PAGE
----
2015 Proposed Entry Level Requirements for Nuclear Medicine ...
2015 Proposed Entry Level Requirements for
Nuclear Medicine Technologists
Society of Nuclear Medicine
Entry-Level Educational Requirements
Resolution Passed by SNMTS June 2005
“The Society of Nuclear Medicine
Technologist Section proposes that by 2015,
education leading to the baccalaureate
degree become the standard for entry level
Educational Summit - Nov. 11-13, 2005
24 representatives from 8 organizations and each
type of educational program were in attendance
- SNMTS - ASRT - Certificate Programs
-NMTCB - ARRT - Associate Programs
- JRCNMT - SMRT - Baccalaureate Programs
Everyone was asked to bring their opinions,
concerns, and questions to the table
Four Focus Areas Were Identified
In the absence of timely communication and
valid information, the void has been filled with
myths and half truths regarding this proposal.
We will begin the education and
communication process by debunking these
•Myth #1 - The entry level proposal is
supported by only a small minority of
individuals and was conceived with limited
input from stakeholders.
Reality #1 - This proposal has been discussed
for over 4 years. At the June SNM 2005 meeting
the proposal was approved by the SNMTS
National Council of Representative (which
represents grassroots members), the SNMTS
Executive Board, and the SNM Board of
Directors. The input and opinions of all
stakeholders has been and is important relative
to this proposal.
•Myth # 2 - This proposal would require all
educational programs to grant a BSNMT.
Reality #2 - The SNMTS cannot require
programs to grant degrees. This proposal
would require that entry level NMT’s in 2015
would possess or have completed the following:
Baccalaureate Degree (BA or BS)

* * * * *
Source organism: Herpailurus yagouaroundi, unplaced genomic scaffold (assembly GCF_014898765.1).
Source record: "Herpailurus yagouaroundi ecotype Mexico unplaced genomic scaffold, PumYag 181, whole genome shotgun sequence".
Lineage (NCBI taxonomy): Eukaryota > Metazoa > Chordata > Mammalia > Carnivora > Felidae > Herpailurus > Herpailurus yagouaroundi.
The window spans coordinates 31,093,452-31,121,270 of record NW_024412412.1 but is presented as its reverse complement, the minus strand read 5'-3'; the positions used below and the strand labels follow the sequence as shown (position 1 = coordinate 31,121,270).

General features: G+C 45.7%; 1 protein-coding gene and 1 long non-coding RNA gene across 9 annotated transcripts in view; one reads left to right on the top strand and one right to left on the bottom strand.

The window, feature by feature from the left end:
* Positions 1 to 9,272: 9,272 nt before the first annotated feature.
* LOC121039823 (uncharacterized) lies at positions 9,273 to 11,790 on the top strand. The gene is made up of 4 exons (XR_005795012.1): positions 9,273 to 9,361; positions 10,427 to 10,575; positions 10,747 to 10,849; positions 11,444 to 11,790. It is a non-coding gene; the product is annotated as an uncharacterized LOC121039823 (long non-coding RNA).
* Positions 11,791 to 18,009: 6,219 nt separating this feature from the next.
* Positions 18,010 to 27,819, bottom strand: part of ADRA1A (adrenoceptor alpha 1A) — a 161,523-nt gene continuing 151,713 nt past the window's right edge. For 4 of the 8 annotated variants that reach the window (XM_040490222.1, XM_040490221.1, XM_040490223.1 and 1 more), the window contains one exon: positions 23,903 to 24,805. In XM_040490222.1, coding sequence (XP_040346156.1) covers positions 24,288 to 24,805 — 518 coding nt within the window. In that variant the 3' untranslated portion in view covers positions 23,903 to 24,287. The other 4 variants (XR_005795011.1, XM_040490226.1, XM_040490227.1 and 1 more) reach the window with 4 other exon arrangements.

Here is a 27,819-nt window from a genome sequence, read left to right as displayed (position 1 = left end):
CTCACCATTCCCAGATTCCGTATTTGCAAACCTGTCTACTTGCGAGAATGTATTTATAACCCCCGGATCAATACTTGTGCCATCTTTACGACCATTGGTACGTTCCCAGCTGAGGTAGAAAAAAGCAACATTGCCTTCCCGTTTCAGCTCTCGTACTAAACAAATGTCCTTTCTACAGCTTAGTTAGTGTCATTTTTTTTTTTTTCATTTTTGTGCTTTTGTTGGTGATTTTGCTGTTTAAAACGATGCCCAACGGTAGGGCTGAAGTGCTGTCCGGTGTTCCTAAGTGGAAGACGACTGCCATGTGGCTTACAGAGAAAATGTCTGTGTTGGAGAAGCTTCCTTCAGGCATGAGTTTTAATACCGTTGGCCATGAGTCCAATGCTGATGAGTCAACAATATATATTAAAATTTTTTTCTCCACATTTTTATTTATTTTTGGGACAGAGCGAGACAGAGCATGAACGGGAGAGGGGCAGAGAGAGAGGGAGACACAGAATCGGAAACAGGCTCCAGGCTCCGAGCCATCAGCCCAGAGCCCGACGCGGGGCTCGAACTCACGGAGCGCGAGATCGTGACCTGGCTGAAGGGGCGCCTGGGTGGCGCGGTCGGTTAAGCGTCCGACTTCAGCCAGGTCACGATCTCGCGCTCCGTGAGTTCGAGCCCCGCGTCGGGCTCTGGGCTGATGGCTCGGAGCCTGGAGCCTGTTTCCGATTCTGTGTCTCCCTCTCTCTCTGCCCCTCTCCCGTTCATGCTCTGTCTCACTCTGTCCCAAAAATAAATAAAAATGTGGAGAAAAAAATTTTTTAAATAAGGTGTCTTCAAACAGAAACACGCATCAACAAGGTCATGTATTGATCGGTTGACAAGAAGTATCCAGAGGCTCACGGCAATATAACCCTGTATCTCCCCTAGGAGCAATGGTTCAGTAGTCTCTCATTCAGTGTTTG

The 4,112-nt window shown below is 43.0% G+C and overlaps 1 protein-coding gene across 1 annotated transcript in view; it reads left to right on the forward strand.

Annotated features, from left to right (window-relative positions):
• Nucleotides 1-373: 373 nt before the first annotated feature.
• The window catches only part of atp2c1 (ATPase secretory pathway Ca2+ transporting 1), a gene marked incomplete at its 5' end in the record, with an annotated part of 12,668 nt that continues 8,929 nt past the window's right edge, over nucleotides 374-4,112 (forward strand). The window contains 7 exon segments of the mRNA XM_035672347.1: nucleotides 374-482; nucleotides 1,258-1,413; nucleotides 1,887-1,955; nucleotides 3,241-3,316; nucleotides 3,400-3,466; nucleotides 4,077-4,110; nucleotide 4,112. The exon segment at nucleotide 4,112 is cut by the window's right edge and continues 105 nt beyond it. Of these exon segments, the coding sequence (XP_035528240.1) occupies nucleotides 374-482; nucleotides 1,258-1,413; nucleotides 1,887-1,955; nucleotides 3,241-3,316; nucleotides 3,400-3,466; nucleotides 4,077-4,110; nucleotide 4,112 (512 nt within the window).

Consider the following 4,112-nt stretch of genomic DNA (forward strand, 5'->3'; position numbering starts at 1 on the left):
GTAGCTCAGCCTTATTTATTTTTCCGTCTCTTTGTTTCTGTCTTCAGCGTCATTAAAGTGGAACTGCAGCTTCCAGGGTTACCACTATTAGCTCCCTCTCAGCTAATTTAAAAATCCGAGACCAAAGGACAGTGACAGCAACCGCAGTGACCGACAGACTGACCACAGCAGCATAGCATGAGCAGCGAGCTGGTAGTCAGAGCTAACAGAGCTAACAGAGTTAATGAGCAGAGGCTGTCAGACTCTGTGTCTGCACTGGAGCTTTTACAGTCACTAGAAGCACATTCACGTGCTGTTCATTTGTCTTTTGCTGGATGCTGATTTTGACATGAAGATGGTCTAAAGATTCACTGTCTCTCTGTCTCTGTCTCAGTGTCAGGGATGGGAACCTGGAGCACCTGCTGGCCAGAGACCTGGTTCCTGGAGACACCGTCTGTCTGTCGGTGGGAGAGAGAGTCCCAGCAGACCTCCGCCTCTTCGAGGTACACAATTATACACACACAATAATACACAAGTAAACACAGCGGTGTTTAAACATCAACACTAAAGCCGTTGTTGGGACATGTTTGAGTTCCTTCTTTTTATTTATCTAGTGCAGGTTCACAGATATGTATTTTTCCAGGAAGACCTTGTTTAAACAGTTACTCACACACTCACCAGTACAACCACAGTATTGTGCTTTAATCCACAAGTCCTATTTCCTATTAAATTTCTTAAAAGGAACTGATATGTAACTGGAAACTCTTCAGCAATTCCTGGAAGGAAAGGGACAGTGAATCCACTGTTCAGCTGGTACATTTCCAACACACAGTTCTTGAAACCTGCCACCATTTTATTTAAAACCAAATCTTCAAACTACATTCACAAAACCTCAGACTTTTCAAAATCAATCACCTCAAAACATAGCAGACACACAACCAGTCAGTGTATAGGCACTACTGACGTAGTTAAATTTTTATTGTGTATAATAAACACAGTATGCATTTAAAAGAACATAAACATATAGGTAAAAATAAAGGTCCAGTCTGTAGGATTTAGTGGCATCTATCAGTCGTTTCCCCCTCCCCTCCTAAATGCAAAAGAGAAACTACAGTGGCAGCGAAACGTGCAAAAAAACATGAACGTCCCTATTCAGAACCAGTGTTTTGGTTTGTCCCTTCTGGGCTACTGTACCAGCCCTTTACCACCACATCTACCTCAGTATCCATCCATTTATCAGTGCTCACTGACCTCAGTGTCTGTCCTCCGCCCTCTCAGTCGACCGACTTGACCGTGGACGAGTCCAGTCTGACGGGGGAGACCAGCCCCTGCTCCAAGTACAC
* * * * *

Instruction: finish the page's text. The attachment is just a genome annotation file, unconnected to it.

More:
A core curriculum of math and science
Successful NMTCB or ARRT exam
•Myth #3 - Current NMT’s will be required to
complete a BS/BA degree in order to
continue working or remain credentialed.
Reality #3 - The proposal applies only to
individuals entering the profession after 2015.
It was never the intention of this proposal to
mandate anyone out of a job. Jobs and
educational requirements of currently
practicing technologists will not be affected.
•Myth #4 - This proposal came about due to
dissatisfaction with the education and
training of current entry level technologists.
Reality #4 - This proposal is based on the
increasing educational content requirements
necessary to keep up with rapidly changing
medical advances. It in no way is meant to
imply that one type of educational training or
experience is inferior/superior to another.
•Myth #5 - The SNMTS is mandating this
proposal to liaison organizations.
Reality #5 - The SNMTS cannot mandate
any proposal to liaison organizations. The
SNMTS is seeking to lead the medical
community with this initiative. We feel future
technologists will benefit both personally and
professionally from this proposal.
•Myth #6 - Stakeholders and liaison
organizations have universally endorsed this
Reality #6 - Summit participation by
stakeholders and liaison organizations did
not constitute endorsement of this proposal.
All parties are awaiting additional information
and data to support this proposal.
•Myth #7 - Nuclear Medicine Technologists
are considered “professionals”.
Reality #7 - The federal government and
society deems “professionals” according to
an educational standard. That standard is the
•Myth #8 - The SNMTS is proposing that
students take additional irrelevant
Reality #8 - There are currently many
additional educational enhancements that
should be added to existing programs. Some
of these enhancements might include: PET,
CT, MRI imaging, research methodology,
advanced nuclear cardiology, molecular and
biochemical medicine, PACS, and health care
management. Educators are finding it
increasing difficult to add anything to existing
The Entry Level Task Force will convene at
the SNM Mid-Winter Meeting
The Performance and Responsibility
Guidelines for a Nuclear Medicine
Technologist and our Scope of Practice will
The NMTCB Task Analysis will be looked at
in relation to this proposal
A meeting with education coordinators at the
annual meeting to allow opinions, concerns,
and questions to be aired
Collaboration with liaison organizations
Communication with stakeholders
What Can You Do?
Send us an e-mail letting us know what you
Voice your opinion to your National Council
Lend us you advise and expertise
Become involved in the process
Be a leader, not a follower